An example will be the use of some asynchronous logic or network requests. We would provide mocks for the request calls within the tests because we shouldn’t be calling actual API endpoints from tests.
The code is quite readable, and the test describes the case that is being tested. In this case, we’re validating that after a record is created, it can be retrieved successfully. Ideally, the tests should include failure cases and invalid data cases to make for more reliability. The more edge cases we cover in the test, the more reliable test coverage we have.
Another example is presented below. Here we’re testing a simple Custom React Hook. There are few ideas to note here. The “getSingleEvent()” method exposed through this hook performs some caching. Let’s see how the test accounts for this below.
You will observe that the test cases captured here account for a successful case and didn’t stop there. To make for a qualitative test, we validate that after the first request is made, subsequent requests will pull the data from the cache, such that the “axios.get()” method is not called more than once, regardless of how many times we call the “getSingleEvent()” method. This works as long as the options in the argument are the same.
React/Native apps are made up of Components and form the actual interface a user interacts with to enjoy a product. To be more certain about the reliability of an app from a user’s standpoint, we can ensure to test the components adequately.
The goal is to validate the “rendering” and “interactions” accessible on the component.
On a form component that has a submit button, we can test that the component is rendered showing the form elements, change the content of the text input, have it reflect in the component state, or call an action on the click of the submit button displayed on the form.
These are closer to the actual interactions of a real user and will surely improve the quality of the developed feature, as it will be easier to catch breakages that occur due to refactors and feature updates.
The component above allows a user to add items to a shopping list.
The test simulates a “ChangeText” action, a button press, and goes on to assert that the UI reflects the desired change.
Component testing may involve some Snapshot Testing as well.
A component’s snapshot is a textual representation of the component’s render output generated during a test run. With snapshots, we can save the version of a component at a particular time. This helps avoid accidental changes to the UI. Text and style changes made have to be intentional so that changes are known whenever the snapshots are updated. For example, a plural word doesn’t accidentally become singular due to accidental removal of the trailing ‘s’.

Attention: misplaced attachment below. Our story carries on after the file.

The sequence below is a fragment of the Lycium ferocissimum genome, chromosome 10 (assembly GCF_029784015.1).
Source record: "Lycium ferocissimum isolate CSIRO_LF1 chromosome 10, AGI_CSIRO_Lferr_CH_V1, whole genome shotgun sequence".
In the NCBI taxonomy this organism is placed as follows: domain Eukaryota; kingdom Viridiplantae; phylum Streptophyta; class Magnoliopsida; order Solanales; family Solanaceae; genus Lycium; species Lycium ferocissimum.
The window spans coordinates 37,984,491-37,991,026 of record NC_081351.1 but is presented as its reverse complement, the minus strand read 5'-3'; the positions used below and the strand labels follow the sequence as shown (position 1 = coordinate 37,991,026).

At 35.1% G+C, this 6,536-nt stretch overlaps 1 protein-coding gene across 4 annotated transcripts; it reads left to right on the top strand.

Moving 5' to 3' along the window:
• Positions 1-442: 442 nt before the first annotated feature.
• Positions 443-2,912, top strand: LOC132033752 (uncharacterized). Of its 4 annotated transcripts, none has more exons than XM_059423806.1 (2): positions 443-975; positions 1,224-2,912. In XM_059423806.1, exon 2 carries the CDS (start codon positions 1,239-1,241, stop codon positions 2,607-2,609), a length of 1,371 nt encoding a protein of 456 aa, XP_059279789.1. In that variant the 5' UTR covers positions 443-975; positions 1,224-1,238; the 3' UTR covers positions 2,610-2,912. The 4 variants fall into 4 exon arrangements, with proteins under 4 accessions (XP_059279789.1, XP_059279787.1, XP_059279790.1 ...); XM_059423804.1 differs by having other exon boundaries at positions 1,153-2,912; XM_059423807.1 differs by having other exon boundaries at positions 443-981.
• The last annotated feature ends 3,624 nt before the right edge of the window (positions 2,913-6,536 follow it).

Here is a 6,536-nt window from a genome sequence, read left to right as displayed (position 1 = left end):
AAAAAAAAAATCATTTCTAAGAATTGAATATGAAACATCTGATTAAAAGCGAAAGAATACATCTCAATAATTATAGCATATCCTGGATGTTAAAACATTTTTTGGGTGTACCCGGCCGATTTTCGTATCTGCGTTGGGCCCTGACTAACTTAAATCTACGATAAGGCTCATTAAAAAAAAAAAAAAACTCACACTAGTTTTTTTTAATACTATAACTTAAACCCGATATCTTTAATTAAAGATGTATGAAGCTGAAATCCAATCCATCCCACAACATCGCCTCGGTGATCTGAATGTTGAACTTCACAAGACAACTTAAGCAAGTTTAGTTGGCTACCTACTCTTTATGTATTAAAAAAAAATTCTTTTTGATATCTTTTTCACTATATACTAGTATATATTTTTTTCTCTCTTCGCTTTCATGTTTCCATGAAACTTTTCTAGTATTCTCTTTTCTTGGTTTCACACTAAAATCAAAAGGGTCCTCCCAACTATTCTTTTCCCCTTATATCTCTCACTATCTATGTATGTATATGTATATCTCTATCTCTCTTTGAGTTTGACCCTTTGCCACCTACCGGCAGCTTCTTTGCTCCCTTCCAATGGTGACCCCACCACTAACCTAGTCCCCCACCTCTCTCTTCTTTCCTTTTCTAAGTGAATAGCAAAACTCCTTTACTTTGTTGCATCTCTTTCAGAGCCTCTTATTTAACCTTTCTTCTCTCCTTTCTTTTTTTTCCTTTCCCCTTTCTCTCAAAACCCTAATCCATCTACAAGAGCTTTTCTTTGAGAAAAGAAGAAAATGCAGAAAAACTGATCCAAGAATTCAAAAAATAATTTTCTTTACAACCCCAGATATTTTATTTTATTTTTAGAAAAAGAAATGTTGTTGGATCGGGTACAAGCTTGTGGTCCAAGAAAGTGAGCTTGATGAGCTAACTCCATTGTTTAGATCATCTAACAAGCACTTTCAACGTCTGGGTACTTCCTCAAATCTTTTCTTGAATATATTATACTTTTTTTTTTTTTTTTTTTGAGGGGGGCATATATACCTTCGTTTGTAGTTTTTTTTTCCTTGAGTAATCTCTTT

Below are two images. The first shows a component, and the other gives an example of snapshot testing.
Integration testing combines multiple units of a product to test how they operate together in harmony. Integration tests are close to the most valuable kinds of tests we can have in a React app. It is more high-level and captures a more holistic validation of the app.
Integration tests strike an outstanding balance on the trade-offs between confidence and speed/expense of development. This is why it’s advisable to spend most of your effort there.
This captures a high-level test of the application from a user’s perspective. It simulates the process of opening up an app and interacting with the interface as a regular user would. This type of testing is not aware of the code or implementation details. It just expects that when a specific action is taken on the user interface, it yields a particular result on the interface.
Below are some examples of E2E tests:
There are several E2E testing tools available in the React Native community. Detox is a popular framework because it’s tailored for React Native apps.
Our confidence in the quality of products we release to users is greatly improved by these Testing methods. Even as these do not guarantee a 100% bug-free product, the Quality Assurance stage, which eventually involves manual testing, is not overburdened with much back and forth in testing. New features can be approved more quickly and get to users with minimal quality issues.